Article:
New Report – Folk High Schools and Active Citizenship in Europe
School leaders from 25 schools in five different countries have answered questions about their understanding of the concept of active citizenship and how they describe their school's work on this issue. The responses have been analyzed and compiled in the report "Folk high schools and Active citizenship" which has just been completed
Link to the report: Folk High Schools and Active Citizenship in Europe
The analysis reveals several common challenges for the participating schools in terms of active citizenship and democratic development. These include attitudes towards right-wing extremist and anti-democratic movements, the role of schools in working with refugees and migrants, the different types of conspiracy theories that are flourishing, and digital divides. Many also point to a reduced willingness to participate in social contexts as an effect of the pandemic. In several countries, it is also not self-evident that external stakeholders and funders see active citizenship as a key task for schools. As a result, much of the activity is dependent on project funding, which creates volatility and difficulties with continuity.
To try to overcome the difficulties identified, school leaders have formulated ten successful approaches:
1. Identify and serve the needs of citizens
2. Identify your area of activity and engage in networks
3. Let your school be a meeting place
4. Be visible leaders and facilitators for active citizenship
5. The whole school should be on board
6. Let active citizenship permeate all your activities
7. Provide participants with the necessary tools for active citizenship
8. Be good listeners and creative course designers
9. Have steering documents that support your work
10. Lobby for adult education and active citizenship
The 25 school portraits in the report present different ways of understanding what active citizenship means in the contexts in which schools exist. There is also a wealth of concrete examples of how schools work to enable the civic engagement of participants and how schools are part of the democratic infrastructure of society.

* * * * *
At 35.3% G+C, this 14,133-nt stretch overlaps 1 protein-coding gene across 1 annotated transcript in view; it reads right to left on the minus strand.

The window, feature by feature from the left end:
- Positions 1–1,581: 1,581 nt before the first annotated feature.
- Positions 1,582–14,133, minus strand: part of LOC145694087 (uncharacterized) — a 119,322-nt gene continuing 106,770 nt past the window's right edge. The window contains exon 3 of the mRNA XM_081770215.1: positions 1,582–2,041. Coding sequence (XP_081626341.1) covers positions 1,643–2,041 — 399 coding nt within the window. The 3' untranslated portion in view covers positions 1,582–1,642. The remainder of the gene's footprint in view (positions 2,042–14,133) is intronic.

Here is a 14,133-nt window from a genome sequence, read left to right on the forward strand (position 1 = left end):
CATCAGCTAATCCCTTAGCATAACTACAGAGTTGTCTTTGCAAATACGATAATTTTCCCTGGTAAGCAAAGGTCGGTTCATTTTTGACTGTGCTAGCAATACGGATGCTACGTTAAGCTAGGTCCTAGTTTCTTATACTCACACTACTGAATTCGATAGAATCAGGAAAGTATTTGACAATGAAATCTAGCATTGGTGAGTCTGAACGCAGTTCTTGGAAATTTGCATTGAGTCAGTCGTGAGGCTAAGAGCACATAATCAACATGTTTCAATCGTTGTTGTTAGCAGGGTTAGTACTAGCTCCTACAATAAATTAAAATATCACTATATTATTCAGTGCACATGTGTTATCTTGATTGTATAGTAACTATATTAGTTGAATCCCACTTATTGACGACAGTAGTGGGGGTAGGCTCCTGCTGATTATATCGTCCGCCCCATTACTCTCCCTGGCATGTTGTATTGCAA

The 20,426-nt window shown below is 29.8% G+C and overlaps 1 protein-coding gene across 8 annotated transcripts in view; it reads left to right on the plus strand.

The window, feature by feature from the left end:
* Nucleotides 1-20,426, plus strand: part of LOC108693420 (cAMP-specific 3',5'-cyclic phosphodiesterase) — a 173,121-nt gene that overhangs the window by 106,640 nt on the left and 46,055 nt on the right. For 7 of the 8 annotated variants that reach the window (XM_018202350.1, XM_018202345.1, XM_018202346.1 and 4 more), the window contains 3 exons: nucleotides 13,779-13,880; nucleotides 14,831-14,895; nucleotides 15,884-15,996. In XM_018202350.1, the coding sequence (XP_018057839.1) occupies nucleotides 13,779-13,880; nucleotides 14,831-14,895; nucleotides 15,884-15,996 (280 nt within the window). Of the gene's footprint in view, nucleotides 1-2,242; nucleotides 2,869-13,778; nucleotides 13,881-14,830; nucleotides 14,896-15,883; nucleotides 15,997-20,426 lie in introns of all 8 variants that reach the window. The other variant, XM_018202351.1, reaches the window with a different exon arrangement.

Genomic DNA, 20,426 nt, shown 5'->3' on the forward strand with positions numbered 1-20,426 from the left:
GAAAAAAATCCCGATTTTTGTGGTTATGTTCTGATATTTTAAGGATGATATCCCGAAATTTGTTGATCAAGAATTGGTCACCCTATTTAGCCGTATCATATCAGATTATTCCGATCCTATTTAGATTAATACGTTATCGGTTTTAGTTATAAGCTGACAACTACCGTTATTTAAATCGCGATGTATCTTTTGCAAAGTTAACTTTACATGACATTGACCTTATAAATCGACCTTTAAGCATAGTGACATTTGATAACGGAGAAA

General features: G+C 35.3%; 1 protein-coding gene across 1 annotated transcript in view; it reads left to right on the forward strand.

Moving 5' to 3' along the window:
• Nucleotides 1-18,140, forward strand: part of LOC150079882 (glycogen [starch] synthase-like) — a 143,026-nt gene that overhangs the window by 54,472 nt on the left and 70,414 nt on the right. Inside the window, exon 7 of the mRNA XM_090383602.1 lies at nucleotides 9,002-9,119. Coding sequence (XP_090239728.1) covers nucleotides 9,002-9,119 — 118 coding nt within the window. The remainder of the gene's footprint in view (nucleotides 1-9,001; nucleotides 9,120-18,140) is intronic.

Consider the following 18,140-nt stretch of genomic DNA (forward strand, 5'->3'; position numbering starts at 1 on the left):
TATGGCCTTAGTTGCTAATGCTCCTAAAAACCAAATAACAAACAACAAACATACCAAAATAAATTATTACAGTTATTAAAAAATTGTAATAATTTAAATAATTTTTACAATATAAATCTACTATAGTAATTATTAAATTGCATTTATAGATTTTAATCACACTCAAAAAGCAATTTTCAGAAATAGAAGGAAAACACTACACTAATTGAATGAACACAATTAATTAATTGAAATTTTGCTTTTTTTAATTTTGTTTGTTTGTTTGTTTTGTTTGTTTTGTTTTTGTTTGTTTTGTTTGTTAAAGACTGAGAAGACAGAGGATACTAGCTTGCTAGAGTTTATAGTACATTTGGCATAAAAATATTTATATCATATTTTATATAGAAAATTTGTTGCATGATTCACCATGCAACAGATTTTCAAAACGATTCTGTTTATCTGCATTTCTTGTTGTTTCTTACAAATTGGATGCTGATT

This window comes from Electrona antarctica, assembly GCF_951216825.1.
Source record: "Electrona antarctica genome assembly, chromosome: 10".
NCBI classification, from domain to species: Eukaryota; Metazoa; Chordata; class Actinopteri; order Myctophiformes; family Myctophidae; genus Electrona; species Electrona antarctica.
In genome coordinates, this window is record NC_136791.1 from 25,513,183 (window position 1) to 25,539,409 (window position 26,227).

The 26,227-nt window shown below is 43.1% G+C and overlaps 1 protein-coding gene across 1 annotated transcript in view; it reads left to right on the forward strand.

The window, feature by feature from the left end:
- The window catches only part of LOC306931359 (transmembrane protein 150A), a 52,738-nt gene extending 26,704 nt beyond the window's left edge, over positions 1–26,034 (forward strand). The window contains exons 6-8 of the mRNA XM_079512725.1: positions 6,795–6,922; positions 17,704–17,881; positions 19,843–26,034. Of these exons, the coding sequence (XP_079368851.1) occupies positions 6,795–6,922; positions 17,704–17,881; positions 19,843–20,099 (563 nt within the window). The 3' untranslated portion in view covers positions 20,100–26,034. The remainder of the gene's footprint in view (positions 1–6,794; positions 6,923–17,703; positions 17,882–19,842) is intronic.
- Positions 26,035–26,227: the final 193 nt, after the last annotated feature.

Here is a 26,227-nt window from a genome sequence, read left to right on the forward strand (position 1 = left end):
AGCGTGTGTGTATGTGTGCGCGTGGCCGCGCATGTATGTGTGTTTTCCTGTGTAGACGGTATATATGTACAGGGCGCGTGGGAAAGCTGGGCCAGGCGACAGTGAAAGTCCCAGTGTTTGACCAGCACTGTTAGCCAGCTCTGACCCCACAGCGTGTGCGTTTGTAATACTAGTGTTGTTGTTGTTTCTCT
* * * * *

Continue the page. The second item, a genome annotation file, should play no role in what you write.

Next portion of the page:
Together with a transnational group of educators, the lessons learned from this report will be used as a basis for a curriculum on how to work with active citizenship in folk high schools.
ABOUT ACTIVE CITIZENSHIP & PROMOCITI
The concept of Active Citizenship can be understood in many ways and includes values, knowledge, skills and abilities. One way to understand the concept is that it is based on democratic values and human rights and emphasizes inclusion and participation, whether at the local, regional, national, European or global level. It is about the relationship between individuals and their communities and about the need for citizens to be able to act responsibly to solve common problems, whether it is maintaining the local volunteer fire department or issues such as xenophobia or climate change. All of this happens in folk high schools and rural education centers on a daily basis. PROMOCITI aims to enable systematic recording, professionalization and further development for folk high schools and participants in the five participating countries.
The partners working on PROMOCITI are the association of adult education Federació d'Associacions Culturals i Educatives de Persones Adultes (FACEPA) from Barcelona (Spain), Folk High School Färnebo Folkhögskola from Österfärnebo (Sweden), the folk high school SPES Zukunftsakademie from Schlierbach (Austria) and the three associations of folk high schools from Austria, Poland and Germany, Arbeitsgemeinschaft Bildungshäuser Österreich, Ogólnopolska Sieć Uniwersytetów Ludowych and Verband der Bildungszentren im ländlichen Raum.